13,000 customers had trackers removed by their mortgage lenders

13,000 customers had trackers removed by their mortgage lenders

The banks are being accused of collusion in forcing people off their trackers.

It has emerged that a further 3,000 customers had their trackers removed from them by their mortgage lenders, bringing the number to 13,000.

Financial commentators believe that number could rise as high as 30,000.

David Hall from the Irish Mortgage Holders Association believes the banks acted together.

"It is absolutely beyond a reasonable doubt or any belief by any logical sensible person that such a massive cover-up could have happened coincidentally," he said.

"Not one lender interpreted their contractual documents as possibly in the benefit of the customer," he added.

Earlier: Tracker scandal may ensnare ‘up to 30,000’

As many as 30,000 customers could have been overcharged by banks for their tracker mortgages and the costs of provisioning set aside by banks will inevitably rise, according to the financial adviser who first uncovered the scandal, writes Eamon Quinn

Padraic Kissane said there was good reason to believe that the investigation supervised by the Central Bank will find that at least 20,000 customers and as many 30,000 will be found to have been charged too much or put on the wrong tracker rate.

After winning the cases for two customers eight years ago, Mr Kissane went on to identify there was a wider problem involving.

13,000 customers had trackers removed by their mortgage lenders

His assessment comes as the Central Bank in its latest update on the investigation sharply increased its warnings to banks.

It said that since its previous report in March, it had engaged with gardaí and the Competition and Consumer Protection Commission.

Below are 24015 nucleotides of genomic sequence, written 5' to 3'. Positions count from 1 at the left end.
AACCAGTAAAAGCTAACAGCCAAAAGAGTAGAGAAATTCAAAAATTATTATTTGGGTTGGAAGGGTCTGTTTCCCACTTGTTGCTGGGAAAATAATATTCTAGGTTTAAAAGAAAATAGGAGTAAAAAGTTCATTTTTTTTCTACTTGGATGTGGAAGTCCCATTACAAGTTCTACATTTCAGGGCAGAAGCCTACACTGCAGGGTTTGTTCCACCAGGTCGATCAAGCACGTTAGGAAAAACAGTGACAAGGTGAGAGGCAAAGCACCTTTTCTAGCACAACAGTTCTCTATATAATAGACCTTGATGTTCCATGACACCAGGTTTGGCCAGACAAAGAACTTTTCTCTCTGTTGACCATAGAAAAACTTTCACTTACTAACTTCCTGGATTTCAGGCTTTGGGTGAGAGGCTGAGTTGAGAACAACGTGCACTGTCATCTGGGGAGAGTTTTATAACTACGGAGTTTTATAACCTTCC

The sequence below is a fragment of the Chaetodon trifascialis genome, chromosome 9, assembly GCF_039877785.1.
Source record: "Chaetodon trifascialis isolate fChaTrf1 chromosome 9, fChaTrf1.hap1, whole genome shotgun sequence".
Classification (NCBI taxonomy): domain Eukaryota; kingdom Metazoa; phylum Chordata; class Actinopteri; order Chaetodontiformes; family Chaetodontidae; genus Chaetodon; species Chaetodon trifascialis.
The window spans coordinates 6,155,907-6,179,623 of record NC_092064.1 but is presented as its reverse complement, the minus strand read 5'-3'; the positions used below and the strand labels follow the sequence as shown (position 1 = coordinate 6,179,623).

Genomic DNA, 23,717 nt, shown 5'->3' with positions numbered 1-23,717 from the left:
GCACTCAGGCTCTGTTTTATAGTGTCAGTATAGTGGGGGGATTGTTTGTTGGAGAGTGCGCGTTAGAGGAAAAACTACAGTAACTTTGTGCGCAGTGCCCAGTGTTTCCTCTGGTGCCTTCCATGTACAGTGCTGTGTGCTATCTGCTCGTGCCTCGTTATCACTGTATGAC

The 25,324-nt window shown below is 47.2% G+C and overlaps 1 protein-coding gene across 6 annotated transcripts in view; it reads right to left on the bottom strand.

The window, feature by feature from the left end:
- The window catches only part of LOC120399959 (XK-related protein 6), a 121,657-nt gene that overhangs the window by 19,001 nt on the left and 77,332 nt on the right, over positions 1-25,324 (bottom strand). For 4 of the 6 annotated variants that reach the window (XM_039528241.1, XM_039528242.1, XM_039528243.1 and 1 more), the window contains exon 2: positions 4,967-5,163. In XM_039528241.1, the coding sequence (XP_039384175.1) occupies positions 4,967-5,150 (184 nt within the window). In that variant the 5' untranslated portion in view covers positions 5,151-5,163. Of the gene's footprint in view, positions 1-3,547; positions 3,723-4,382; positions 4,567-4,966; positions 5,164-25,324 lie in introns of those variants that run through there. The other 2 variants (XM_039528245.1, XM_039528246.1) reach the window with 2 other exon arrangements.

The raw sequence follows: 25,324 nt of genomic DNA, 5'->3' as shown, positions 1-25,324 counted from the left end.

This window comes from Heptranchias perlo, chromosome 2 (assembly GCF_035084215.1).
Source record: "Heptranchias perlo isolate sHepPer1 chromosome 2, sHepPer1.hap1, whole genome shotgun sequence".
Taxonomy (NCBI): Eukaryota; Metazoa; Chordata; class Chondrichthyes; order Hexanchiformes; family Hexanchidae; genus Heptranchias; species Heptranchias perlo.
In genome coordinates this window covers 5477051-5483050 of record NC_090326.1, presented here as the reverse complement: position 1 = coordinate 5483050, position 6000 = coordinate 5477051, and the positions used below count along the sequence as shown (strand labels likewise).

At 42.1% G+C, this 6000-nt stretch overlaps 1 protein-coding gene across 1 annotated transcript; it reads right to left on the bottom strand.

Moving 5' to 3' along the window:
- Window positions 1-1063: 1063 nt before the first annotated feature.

It said 13,000 cases of wronged tracker customers had so far been detected.

Lenders have acknowledged that 23 private homes and 79 buy to let properties had been seized “as a result of their failings”. “The Central Bank will rigorously pursue its enforcement investigations,” it said.

After taking so-called enforcement investigations against Permanent TSB and Ulster Bank, it said it was planning two further investigations and anticipates “that more enforcement investigations will follow”.

And the Central Bank said that it had challenged two lenders who it was not totally assured had detected groups of their customers who were affected by the banks’ “failures”.

“As a result of the Central Bank’s challenges, the two lenders are considering certain outcomes from their reviews and are due to revert to the Central Bank by the end of October 2017. As the Central Bank progresses its assurance work, other lenders will be similarly challenged,” it said.

The 13,000 affected cases detected so far was up from 9,900 cases at the time of its last update in March.

The number of accounts to which the proper rates have been rectified has risen to 7,700 customers from 6,300 in the previous report.

The number of accounts that have received redress and compensation has risen to 3,300 from 2,600 since the earlier report.

And the amount of redress and compensation paid out has risen to €120m from €78m.

Mr Kissane said he had given a vote of confidence to the Central Bank’s investigation from the start and said that some of his comments on the examination had been taken aboard.

“There are a lot of warnings to banks,” in the latest report, he said.

At least 20,000 customers and as many as 30,000 customers could be affected because “there is a whole host of cohorts in each lender” including bank staff who have not been redressed,” he said.

Since July 2015, the Central Bank said customers had received €163m in redress and compensation.

Mr Kissane said the final total could reach €500m and that lenders will have to increase their provisioning as a result.

“It was made complicated by the banks. It was made complicated by the banks purposefully I might add.

“It is a very straightforward exercise. You are or you aren’t entitled to your tracker rate, and I can tell them in five minutes,” he said.

This story oringally appeared in the Irish Examiner.

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